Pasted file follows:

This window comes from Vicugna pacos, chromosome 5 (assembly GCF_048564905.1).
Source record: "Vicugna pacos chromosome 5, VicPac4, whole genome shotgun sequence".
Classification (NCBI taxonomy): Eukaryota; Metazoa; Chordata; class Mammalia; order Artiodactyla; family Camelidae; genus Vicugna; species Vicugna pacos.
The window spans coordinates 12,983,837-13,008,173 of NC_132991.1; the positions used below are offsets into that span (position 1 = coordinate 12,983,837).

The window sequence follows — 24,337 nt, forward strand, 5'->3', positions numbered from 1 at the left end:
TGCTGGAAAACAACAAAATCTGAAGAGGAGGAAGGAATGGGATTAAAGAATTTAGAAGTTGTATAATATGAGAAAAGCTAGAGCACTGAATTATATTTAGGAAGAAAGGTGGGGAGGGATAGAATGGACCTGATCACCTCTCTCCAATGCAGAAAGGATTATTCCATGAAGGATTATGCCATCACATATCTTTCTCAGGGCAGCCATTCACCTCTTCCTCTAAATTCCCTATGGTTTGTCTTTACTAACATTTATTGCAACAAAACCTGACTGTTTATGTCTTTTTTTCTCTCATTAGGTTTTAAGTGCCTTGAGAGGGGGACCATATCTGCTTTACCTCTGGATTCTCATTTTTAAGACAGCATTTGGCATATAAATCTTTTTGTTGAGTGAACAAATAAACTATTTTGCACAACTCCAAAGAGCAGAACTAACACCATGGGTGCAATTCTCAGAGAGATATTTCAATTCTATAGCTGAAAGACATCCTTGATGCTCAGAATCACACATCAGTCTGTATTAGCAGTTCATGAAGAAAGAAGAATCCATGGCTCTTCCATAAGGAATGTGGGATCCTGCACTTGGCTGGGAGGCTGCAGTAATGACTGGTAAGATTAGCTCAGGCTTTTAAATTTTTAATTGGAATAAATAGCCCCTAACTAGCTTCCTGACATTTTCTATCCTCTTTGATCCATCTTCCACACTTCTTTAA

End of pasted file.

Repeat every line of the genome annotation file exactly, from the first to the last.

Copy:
This window comes from Vicugna pacos, chromosome 5 (assembly GCF_048564905.1).
Source record: "Vicugna pacos chromosome 5, VicPac4, whole genome shotgun sequence".
Classification (NCBI taxonomy): Eukaryota; Metazoa; Chordata; class Mammalia; order Artiodactyla; family Camelidae; genus Vicugna; species Vicugna pacos.
The window spans coordinates 12,983,837-13,008,173 of NC_132991.1; the positions used below are offsets into that span (position 1 = coordinate 12,983,837).

The window sequence follows — 24,337 nt, forward strand, 5'->3', positions numbered from 1 at the left end:
TGCTGGAAAACAACAAAATCTGAAGAGGAGGAAGGAATGGGATTAAAGAATTTAGAAGTTGTATAATATGAGAAAAGCTAGAGCACTGAATTATATTTAGGAAGAAAGGTGGGGAGGGATAGAATGGACCTGATCACCTCTCTCCAATGCAGAAAGGATTATTCCATGAAGGATTATGCCATCACATATCTTTCTCAGGGCAGCCATTCACCTCTTCCTCTAAATTCCCTATGGTTTGTCTTTACTAACATTTATTGCAACAAAACCTGACTGTTTATGTCTTTTTTTCTCTCATTAGGTTTTAAGTGCCTTGAGAGGGGGACCATATCTGCTTTACCTCTGGATTCTCATTTTTAAGACAGCATTTGGCATATAAATCTTTTTGTTGAGTGAACAAATAAACTATTTTGCACAACTCCAAAGAGCAGAACTAACACCATGGGTGCAATTCTCAGAGAGATATTTCAATTCTATAGCTGAAAGACATCCTTGATGCTCAGAATCACACATCAGTCTGTATTAGCAGTTCATGAAGAAAGAAGAATCCATGGCTCTTCCATAAGGAATGTGGGATCCTGCACTTGGCTGGGAGGCTGCAGTAATGACTGGTAAGATTAGCTCAGGCTTTTAAATTTTTAATTGGAATAAATAGCCCCTAACTAGCTTCCTGACATTTTCTATCCTCTTTGATCCATCTTCCACACTTCTTTAA